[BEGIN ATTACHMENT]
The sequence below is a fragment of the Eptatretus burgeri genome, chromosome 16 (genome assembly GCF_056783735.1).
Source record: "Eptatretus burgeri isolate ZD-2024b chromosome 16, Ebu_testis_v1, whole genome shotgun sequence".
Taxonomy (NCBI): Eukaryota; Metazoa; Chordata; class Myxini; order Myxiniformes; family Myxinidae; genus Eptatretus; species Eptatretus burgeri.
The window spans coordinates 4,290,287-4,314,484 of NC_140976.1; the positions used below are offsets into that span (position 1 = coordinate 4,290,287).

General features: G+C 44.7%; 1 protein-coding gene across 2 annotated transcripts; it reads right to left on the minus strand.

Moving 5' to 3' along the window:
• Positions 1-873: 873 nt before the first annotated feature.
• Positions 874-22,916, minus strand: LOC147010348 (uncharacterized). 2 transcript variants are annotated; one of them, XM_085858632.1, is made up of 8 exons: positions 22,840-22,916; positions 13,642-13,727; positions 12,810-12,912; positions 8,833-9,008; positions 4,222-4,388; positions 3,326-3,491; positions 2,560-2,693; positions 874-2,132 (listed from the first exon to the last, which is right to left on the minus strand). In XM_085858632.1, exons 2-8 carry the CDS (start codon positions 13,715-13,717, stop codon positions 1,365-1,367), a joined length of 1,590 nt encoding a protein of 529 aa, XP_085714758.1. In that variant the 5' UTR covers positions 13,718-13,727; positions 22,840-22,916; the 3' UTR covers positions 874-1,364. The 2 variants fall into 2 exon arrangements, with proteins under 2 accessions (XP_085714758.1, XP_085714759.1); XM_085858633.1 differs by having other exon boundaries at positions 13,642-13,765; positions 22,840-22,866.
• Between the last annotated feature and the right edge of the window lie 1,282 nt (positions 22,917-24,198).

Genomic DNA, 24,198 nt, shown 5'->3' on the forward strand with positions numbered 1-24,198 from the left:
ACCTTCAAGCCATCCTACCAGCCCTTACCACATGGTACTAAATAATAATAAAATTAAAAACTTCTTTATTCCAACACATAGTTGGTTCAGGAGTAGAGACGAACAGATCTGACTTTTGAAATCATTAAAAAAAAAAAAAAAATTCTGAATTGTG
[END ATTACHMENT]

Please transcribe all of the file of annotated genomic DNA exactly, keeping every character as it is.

The sequence below is a fragment of the Eptatretus burgeri genome, chromosome 16 (genome assembly GCF_056783735.1).
Source record: "Eptatretus burgeri isolate ZD-2024b chromosome 16, Ebu_testis_v1, whole genome shotgun sequence".
Taxonomy (NCBI): Eukaryota; Metazoa; Chordata; class Myxini; order Myxiniformes; family Myxinidae; genus Eptatretus; species Eptatretus burgeri.
The window spans coordinates 4,290,287-4,314,484 of NC_140976.1; the positions used below are offsets into that span (position 1 = coordinate 4,290,287).

General features: G+C 44.7%; 1 protein-coding gene across 2 annotated transcripts; it reads right to left on the minus strand.

Moving 5' to 3' along the window:
• Positions 1-873: 873 nt before the first annotated feature.
• Positions 874-22,916, minus strand: LOC147010348 (uncharacterized). 2 transcript variants are annotated; one of them, XM_085858632.1, is made up of 8 exons: positions 22,840-22,916; positions 13,642-13,727; positions 12,810-12,912; positions 8,833-9,008; positions 4,222-4,388; positions 3,326-3,491; positions 2,560-2,693; positions 874-2,132 (listed from the first exon to the last, which is right to left on the minus strand). In XM_085858632.1, exons 2-8 carry the CDS (start codon positions 13,715-13,717, stop codon positions 1,365-1,367), a joined length of 1,590 nt encoding a protein of 529 aa, XP_085714758.1. In that variant the 5' UTR covers positions 13,718-13,727; positions 22,840-22,916; the 3' UTR covers positions 874-1,364. The 2 variants fall into 2 exon arrangements, with proteins under 2 accessions (XP_085714758.1, XP_085714759.1); XM_085858633.1 differs by having other exon boundaries at positions 13,642-13,765; positions 22,840-22,866.
• Between the last annotated feature and the right edge of the window lie 1,282 nt (positions 22,917-24,198).

Genomic DNA, 24,198 nt, shown 5'->3' on the forward strand with positions numbered 1-24,198 from the left:
ACCTTCAAGCCATCCTACCAGCCCTTACCACATGGTACTAAATAATAATAAAATTAAAAACTTCTTTATTCCAACACATAGTTGGTTCAGGAGTAGAGACGAACAGATCTGACTTTTGAAATCATTAAAAAAAAAAAAAAAATTCTGAATTGTG